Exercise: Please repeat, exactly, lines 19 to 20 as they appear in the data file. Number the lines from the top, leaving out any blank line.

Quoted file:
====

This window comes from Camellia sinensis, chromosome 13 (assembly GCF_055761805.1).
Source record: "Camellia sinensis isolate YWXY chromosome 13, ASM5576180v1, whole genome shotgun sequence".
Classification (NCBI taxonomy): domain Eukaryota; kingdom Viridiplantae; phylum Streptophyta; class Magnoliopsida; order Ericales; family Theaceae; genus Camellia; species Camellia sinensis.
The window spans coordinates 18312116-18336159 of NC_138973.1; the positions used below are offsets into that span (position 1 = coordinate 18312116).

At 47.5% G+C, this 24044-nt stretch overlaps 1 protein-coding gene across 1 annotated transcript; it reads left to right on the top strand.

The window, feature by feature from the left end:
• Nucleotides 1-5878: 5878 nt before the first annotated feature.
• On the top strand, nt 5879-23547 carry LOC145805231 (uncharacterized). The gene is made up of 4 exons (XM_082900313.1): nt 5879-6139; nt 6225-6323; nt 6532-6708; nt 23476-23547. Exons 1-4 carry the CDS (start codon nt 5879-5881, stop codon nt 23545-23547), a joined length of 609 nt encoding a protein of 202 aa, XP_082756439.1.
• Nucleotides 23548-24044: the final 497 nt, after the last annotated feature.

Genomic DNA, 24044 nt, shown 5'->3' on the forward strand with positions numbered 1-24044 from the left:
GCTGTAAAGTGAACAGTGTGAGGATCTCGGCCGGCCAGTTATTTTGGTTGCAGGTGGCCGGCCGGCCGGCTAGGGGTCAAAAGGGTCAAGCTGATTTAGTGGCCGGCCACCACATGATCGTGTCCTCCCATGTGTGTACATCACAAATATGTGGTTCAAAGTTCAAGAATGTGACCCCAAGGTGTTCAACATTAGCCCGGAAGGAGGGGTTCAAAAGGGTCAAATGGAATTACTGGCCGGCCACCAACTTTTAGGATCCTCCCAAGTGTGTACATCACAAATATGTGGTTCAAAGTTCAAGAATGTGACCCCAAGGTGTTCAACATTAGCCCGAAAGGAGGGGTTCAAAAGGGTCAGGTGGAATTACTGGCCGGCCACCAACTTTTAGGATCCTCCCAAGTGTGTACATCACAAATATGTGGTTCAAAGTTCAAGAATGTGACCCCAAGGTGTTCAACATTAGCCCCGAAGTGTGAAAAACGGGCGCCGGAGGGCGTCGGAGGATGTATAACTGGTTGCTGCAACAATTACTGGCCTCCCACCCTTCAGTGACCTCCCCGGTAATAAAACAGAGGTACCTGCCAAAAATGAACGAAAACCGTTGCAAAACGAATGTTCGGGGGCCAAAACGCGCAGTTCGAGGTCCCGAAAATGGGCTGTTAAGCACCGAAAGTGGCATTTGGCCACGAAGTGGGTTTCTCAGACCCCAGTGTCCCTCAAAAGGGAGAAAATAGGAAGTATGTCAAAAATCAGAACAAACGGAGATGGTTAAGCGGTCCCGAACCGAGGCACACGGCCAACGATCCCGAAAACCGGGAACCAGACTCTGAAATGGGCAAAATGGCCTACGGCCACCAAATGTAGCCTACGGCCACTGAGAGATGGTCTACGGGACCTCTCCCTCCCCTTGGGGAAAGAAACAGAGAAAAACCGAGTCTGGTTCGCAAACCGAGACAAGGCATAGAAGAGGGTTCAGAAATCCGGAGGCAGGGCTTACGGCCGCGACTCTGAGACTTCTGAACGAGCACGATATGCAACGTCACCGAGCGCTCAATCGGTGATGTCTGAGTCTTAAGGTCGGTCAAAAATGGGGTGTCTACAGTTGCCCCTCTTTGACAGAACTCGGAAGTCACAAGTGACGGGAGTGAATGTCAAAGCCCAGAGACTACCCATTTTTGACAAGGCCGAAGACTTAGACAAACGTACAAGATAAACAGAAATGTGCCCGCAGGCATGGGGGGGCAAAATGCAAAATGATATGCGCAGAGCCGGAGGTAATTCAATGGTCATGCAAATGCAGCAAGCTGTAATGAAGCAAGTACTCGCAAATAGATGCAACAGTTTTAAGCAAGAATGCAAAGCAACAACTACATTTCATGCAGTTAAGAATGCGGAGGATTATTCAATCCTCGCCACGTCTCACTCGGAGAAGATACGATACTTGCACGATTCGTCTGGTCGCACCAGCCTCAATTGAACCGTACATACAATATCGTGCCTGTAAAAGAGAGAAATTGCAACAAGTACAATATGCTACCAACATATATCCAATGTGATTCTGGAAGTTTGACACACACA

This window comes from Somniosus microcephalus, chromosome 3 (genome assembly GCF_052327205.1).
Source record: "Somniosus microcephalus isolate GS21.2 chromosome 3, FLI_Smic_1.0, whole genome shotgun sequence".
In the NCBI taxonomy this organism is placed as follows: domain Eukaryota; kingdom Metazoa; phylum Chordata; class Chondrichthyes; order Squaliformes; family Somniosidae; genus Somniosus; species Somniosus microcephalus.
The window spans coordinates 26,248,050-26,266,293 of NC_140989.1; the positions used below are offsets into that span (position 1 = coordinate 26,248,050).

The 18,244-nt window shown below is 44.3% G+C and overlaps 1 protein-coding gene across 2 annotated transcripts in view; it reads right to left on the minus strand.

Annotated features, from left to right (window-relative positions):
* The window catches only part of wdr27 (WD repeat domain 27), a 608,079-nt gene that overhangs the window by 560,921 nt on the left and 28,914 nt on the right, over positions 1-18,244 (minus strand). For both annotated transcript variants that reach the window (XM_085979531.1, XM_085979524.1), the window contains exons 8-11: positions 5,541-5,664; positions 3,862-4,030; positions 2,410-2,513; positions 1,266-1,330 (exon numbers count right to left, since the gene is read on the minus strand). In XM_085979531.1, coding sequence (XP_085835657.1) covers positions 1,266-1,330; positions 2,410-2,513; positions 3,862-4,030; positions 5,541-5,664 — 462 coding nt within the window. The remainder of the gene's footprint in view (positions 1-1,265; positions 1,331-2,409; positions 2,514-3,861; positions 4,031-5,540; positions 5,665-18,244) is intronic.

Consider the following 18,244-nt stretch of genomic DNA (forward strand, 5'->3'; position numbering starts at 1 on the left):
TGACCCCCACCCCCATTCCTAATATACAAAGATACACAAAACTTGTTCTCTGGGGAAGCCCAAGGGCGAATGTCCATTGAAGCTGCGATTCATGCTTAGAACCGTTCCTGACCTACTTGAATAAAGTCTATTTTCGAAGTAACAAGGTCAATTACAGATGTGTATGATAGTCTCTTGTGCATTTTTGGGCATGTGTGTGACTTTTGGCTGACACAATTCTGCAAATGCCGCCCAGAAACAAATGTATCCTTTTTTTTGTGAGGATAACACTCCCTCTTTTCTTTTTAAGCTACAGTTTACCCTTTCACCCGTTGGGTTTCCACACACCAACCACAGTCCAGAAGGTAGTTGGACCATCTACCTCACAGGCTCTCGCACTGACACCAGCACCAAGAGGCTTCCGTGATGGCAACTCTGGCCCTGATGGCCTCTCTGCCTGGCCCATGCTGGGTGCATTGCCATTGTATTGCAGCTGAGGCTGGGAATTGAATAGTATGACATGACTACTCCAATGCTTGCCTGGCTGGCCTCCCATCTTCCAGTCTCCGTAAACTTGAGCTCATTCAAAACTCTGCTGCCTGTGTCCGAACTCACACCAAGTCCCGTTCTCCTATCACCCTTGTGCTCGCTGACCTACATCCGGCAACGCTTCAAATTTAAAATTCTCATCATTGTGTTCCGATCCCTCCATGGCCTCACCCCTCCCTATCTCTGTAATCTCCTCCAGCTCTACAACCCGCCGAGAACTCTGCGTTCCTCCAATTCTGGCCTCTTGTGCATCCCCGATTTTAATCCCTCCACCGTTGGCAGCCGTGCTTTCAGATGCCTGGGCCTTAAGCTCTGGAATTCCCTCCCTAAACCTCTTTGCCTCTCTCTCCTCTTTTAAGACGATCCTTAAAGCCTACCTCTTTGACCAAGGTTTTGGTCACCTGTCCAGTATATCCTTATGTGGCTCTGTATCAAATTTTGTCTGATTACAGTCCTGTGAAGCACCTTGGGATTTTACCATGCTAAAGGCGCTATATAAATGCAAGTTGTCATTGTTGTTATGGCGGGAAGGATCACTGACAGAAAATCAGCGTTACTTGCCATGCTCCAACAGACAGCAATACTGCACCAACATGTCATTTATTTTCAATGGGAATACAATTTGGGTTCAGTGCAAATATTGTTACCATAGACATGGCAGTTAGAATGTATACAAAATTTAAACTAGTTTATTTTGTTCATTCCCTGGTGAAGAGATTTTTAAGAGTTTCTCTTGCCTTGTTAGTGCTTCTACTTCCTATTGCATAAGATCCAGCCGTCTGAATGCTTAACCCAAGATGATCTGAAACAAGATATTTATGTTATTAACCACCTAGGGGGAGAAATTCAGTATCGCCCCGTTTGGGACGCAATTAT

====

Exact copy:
Consider the following 18,244-nt stretch of genomic DNA (forward strand, 5'->3'; position numbering starts at 1 on the left):
TGACCCCCACCCCCATTCCTAATATACAAAGATACACAAAACTTGTTCTCTGGGGAAGCCCAAGGGCGAATGTCCATTGAAGCTGCGATTCATGCTTAGAACCGTTCCTGACCTACTTGAATAAAGTCTATTTTCGAAGTAACAAGGTCAATTACAGATGTGTATGATAGTCTCTTGTGCATTTTTGGGCATGTGTGTGACTTTTGGCTGACACAATTCTGCAAATGCCGCCCAGAAACAAATGTATCCTTTTTTTTGTGAGGATAACACTCCCTCTTTTCTTTTTAAGCTACAGTTTACCCTTTCACCCGTTGGGTTTCCACACACCAACCACAGTCCAGAAGGTAGTTGGACCATCTACCTCACAGGCTCTCGCACTGACACCAGCACCAAGAGGCTTCCGTGATGGCAACTCTGGCCCTGATGGCCTCTCTGCCTGGCCCATGCTGGGTGCATTGCCATTGTATTGCAGCTGAGGCTGGGAATTGAATAGTATGACATGACTACTCCAATGCTTGCCTGGCTGGCCTCCCATCTTCCAGTCTCCGTAAACTTGAGCTCATTCAAAACTCTGCTGCCTGTGTCCGAACTCACACCAAGTCCCGTTCTCCTATCACCCTTGTGCTCGCTGACCTACATCCGGCAACGCTTCAAATTTAAAATTCTCATCATTGTGTTCCGATCCCTCCATGGCCTCACCCCTCCCTATCTCTGTAATCTCCTCCAGCTCTACAACCCGCCGAGAACTCTGCGTTCCTCCAATTCTGGCCTCTTGTGCATCCCCGATTTTAATCCCTCCACCGTTGGCAGCCGTGCTTTCAGATGCCTGGGCCTTAAGCTCTGGAATTCCCTCCCTAAACCTCTTTGCCTCTCTCTCCTCTTTTAAGACGATCCTTAAAGCCTACCTCTTTGACCAAGGTTTTGGTCACCTGTCCAGTATATCCTTATGTGGCTCTGTATCAAATTTTGTCTGATTACAGTCCTGTGAAGCACCTTGGGATTTTACCATGCTAAAGGCGCTATATAAATGCAAGTTGTCATTGTTGTTATGGCGGGAAGGATCACTGACAGAAAATCAGCGTTACTTGCCATGCTCCAACAGACAGCAATACTGCACCAACATGTCATTTATTTTCAATGGGAATACAATTTGGGTTCAGTGCAAATATTGTTACCATAGACATGGCAGTTAGAATGTATACAAAATTTAAACTAGTTTATTTTGTTCATTCCCTGGTGAAGAGATTTTTAAGAGTTTCTCTTGCCTTGTTAGTGCTTCTACTTCCTATTGCATAAGATCCAGCCGTCTGAATGCTTAACCCAAGATGATCTGAAACAAGATATTTATGTTATTAACCACCTAGGGGGAGAAATTCAGTATCGCCCCGTTTGGGACGCAATTAT